Quite quiet on the doughies blog of late, and I thought it was high time for a mid season splurge of words by way of update.
So our bakehouse has quietly grown in the interim. I reckon we have now gone from nano to pico to micro [and can now officially be labelled a micro-bakery].
Our new mixer (see below) forced us into moving a wall by one metre or so, and the room dynamics are greatly improved. Two people working no longer requires playing twister, and we are now comfortably swinging a 100 sourdough round the room. In fact We did 119 yesterday in one bake shift (new record).
And it’s soon going to be even more streamlined shortly. With the extra space, we’re going to have a re-arrange and go to a galley arrangement (equipment down both sides), to improve the work flow (time and motion) of our sourdough bake. I’ll post some pictures when its done.
So our new spiral mixer has now softly spiralled nearly a metric tonne (!) of sourdough (10+ bakes, each nominally 100 loaves) and we are pretty happy with it. It’s a bit slower than our old planetary mixer, but slow-food is what we are about. Its easy to clean and remove dough (lift-able head and removable bowl), easy to move (on castors), and (importantly) can handle a full over load of dough with ease.
Veg not Bread – Growing Update
So not bread – but veg.
We’ve stepped up our croft vegetable growing this season, as a trial to grow veg on a small commercial scale (think micro production like the sourdough). This season we erected a small 12 ft wide x 15 ft long poly-tunnel (made by northern polytunnels) for use as a nursery space, and got some row crops in the field.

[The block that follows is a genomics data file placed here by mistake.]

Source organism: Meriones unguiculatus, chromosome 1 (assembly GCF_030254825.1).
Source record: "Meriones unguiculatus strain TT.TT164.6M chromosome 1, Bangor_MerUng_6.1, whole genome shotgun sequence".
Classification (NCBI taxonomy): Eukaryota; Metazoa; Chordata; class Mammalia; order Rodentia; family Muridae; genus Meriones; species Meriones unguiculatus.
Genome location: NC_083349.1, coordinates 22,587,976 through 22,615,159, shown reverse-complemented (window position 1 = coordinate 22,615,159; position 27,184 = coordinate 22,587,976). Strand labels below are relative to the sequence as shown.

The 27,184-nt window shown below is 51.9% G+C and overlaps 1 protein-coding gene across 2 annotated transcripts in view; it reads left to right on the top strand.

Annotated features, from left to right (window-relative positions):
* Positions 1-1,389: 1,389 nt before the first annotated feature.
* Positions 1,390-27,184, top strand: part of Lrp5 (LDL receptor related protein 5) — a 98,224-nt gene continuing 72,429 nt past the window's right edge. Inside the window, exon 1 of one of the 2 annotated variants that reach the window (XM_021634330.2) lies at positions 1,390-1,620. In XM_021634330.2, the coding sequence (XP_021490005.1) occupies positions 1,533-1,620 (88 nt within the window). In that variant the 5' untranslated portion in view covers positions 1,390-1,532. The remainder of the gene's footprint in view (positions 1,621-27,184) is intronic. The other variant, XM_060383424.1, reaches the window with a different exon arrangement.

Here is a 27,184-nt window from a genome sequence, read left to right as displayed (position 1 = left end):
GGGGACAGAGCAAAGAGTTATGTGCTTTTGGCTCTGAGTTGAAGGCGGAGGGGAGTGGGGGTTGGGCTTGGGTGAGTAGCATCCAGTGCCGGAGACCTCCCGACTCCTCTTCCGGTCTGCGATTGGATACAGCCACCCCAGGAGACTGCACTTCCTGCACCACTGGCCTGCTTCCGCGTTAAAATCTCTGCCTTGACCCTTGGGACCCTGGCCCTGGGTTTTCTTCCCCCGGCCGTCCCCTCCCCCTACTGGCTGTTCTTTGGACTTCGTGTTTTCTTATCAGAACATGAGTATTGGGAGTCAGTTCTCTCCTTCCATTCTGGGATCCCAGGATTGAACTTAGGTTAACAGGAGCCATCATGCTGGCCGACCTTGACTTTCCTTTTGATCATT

In the market garden beds (no dig permaculture design) are red Russian kale, white turnip, mange-toute peas, 5 colour chard, leaf beet.
In the conventional agriculture beds (deep tillage) we have potatoes (mainly Carla and some insurance Sarla blight resistance danube blues) and a failed rye crop (poor germination).
In the tunnel we now have some winter crops germinating (leek, garlic, onion, purple sprouted broccoli), which will over winter in the market garden beds, and we also have a crop of tomatoes on the go (3 heritage varieties) mainly for domestic consumption.
I started the season with the low expectation of growing one successful single plant of each type (last year I didn’t manage that due to germination, slugs and weeds!), but there’s been quite a lot of produce pumping out of fields – and several crates of veg have made it into the local food supply.
The biggest plague this first growing season has been high deer pressure. Battered apple trees. Topped fruit & potato plants. Up-rooted Kohl Rabi. Oh dear (perhaps I should say oh deer). We’ve managed without deer fencing to date, but a deer proof fence is the only real option to safe-guard the growing environment and truly invest time in the soil and crops. That’s the current croft infrastructure project consuming the hours over the next few weeks as we upgrade our in-bye fence. [If I had one piece of advise for a new entrant crofter it would be prepare for the toil of lifting, dragging, lugging & pulling heavy things from ‘a’ to ‘b’. Fencing seems to be a classic example of this “hard graft”. It is though rewarding toil.]
Looking ahead to the Winter and next season though, with the deer fence up we should be able to lose the row covers (they have been on all market garden beds all season this year due to deer pressure, but traditionally are used only for shoulder season extension and/or on specific crops) and start using our old ’64 tractor for some mechanisation (row crop weeding, ridging), as well as investing in some more long term perennial crops (apple trees etc). I’m particularly excited about that 🙂